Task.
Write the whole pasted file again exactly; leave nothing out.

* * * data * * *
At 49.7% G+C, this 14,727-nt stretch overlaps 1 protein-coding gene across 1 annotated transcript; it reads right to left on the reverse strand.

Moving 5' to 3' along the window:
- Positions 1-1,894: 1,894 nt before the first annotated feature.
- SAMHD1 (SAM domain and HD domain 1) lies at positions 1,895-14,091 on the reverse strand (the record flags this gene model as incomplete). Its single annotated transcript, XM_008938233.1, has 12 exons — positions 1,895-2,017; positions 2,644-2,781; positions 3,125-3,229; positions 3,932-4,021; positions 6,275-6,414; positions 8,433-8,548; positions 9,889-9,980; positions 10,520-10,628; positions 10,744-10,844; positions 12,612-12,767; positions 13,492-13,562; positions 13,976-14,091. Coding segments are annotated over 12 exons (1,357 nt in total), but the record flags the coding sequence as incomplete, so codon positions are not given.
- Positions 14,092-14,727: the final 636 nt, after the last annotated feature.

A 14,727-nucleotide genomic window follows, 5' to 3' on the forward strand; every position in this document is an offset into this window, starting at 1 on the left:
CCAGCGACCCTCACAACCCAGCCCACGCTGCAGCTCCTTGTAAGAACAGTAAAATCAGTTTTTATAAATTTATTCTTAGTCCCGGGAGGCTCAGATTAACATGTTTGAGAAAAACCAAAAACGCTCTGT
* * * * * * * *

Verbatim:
At 49.7% G+C, this 14,727-nt stretch overlaps 1 protein-coding gene across 1 annotated transcript; it reads right to left on the reverse strand.

Moving 5' to 3' along the window:
- Positions 1-1,894: 1,894 nt before the first annotated feature.
- SAMHD1 (SAM domain and HD domain 1) lies at positions 1,895-14,091 on the reverse strand (the record flags this gene model as incomplete). Its single annotated transcript, XM_008938233.1, has 12 exons — positions 1,895-2,017; positions 2,644-2,781; positions 3,125-3,229; positions 3,932-4,021; positions 6,275-6,414; positions 8,433-8,548; positions 9,889-9,980; positions 10,520-10,628; positions 10,744-10,844; positions 12,612-12,767; positions 13,492-13,562; positions 13,976-14,091. Coding segments are annotated over 12 exons (1,357 nt in total), but the record flags the coding sequence as incomplete, so codon positions are not given.
- Positions 14,092-14,727: the final 636 nt, after the last annotated feature.

A 14,727-nucleotide genomic window follows, 5' to 3' on the forward strand; every position in this document is an offset into this window, starting at 1 on the left:
CCAGCGACCCTCACAACCCAGCCCACGCTGCAGCTCCTTGTAAGAACAGTAAAATCAGTTTTTATAAATTTATTCTTAGTCCCGGGAGGCTCAGATTAACATGTTTGAGAAAAACCAAAAACGCTCTGT